Churn - on how companies nowadays loose money by mistreating their most loyal customers

Posted on November 3, 2009

This is not a story about butter. It is an observation on the sad state of customer relations in Portugal (and indeed elsewhere, but I stick to my own example here) and about how to fail miserably at retaining loyal customers and reducing customer churn.
I won’t name names here because this is not a complaint about any particular entity, but a general grievance instead.

The bank tale

So first I’ll tell my sad tale of how I’ve had this particular bank account for some twenty-odd years and why I am about to close it because at this time it is just a losing proposition for me to keep it open.

Until some time ago I used this account as my main account. My paychecks were deposited there, I payed most of my bills out of it and my major credit cards were associated with it. Things went smoothly (I think this is by far the best portuguese bank as far as on-line management of your accounts goes.)
But then I went shopping around for a loan to buy a house and another bank offered me a much better deal and so I obviously went with them. The fact that I had been a good customer of theirs and had a perfect track-record meant squat when it came to giving me a good deal on the loan and because this was a major decision as far as my financial situation is concerned I just had to bail. Just for the record, the deal I got on the other bank was significantly better and so now I put up with their utter sub-par web banking system. I’ll live.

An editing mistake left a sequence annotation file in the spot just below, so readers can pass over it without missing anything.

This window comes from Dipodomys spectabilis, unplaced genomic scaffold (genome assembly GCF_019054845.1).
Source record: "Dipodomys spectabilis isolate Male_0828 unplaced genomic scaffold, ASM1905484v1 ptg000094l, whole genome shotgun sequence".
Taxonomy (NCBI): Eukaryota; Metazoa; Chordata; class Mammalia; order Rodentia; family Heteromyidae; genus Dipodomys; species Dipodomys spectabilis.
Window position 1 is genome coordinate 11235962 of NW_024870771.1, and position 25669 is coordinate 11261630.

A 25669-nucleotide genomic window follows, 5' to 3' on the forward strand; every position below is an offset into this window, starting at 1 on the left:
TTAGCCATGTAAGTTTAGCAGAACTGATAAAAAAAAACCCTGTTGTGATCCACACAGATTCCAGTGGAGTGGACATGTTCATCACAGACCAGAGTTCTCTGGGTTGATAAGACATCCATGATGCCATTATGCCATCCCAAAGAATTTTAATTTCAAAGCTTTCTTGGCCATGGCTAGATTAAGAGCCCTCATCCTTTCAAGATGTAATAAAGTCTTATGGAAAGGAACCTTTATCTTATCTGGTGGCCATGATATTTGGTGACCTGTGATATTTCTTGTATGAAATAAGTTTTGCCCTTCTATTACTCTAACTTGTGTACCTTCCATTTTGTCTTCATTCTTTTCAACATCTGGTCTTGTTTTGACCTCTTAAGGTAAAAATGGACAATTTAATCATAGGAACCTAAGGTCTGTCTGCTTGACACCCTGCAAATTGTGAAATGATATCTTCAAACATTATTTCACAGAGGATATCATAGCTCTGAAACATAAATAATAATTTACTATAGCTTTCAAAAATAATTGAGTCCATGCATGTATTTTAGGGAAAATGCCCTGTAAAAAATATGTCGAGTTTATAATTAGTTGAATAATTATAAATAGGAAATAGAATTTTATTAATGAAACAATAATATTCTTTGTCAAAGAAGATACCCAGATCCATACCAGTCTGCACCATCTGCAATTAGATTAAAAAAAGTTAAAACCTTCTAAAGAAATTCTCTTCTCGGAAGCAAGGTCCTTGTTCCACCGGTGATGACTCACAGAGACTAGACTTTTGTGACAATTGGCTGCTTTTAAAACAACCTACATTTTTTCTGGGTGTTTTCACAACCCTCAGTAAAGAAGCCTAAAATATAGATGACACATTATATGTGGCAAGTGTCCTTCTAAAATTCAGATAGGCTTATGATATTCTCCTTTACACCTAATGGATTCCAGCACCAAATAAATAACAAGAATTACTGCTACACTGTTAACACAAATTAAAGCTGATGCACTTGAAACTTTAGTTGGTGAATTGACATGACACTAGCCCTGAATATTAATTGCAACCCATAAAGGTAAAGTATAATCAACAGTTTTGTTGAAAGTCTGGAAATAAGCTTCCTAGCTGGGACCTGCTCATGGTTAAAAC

So time went by, I transfered all of my direct-debits to my new main bank account, my paycheck is now deposited there, I obviously started using their debit and credit cards almost exclusively and this is when I started loosing money with this setup. Because now that I mostly don’t use the account anymore, even if I still had a decent ammount of money in there, they started charging me for my cards and for the fact that they kept my account open. Yes, I had some money that was just laying there, free to be used on their overnight applications and because I didn’t show signs of life they started billing me for the privilege of having my money with them. Nice, heh?

So what do I do then? Well, I’m tracing back all of the (mostly micro) payments still hanging on that account and those cards and I’m about to close it down for good and end a decades-old relashionship with them.
Because they pushed me to do it.
Now I know this is mostly sentimental gushy stuff, loyalty doesn’t mean a thing to banks and it’s all just business and in the end money is all that matters but damint, to me it matters. I had this account open since I was a teenager and it was with it that I started really managing my money when I was still a kid living on my parent’s allowance, so to me it meant something.

But is it really that irrelevant to the bank? Is this really such a sane business decision? I’ll come to this point later on, in the next section of this article.

For now I’ll just note the point that if I want to use that bank again in the future I’m better off going to them as a new customer rather than a loyal twenty-someting-year customer (a.k.a. the sap). New customers, if they wait for the right moment and play their cards right, get lots of breaks and good deals.


This story that I just told illustrates a point that applies to probably every activity, from banking to telecoms.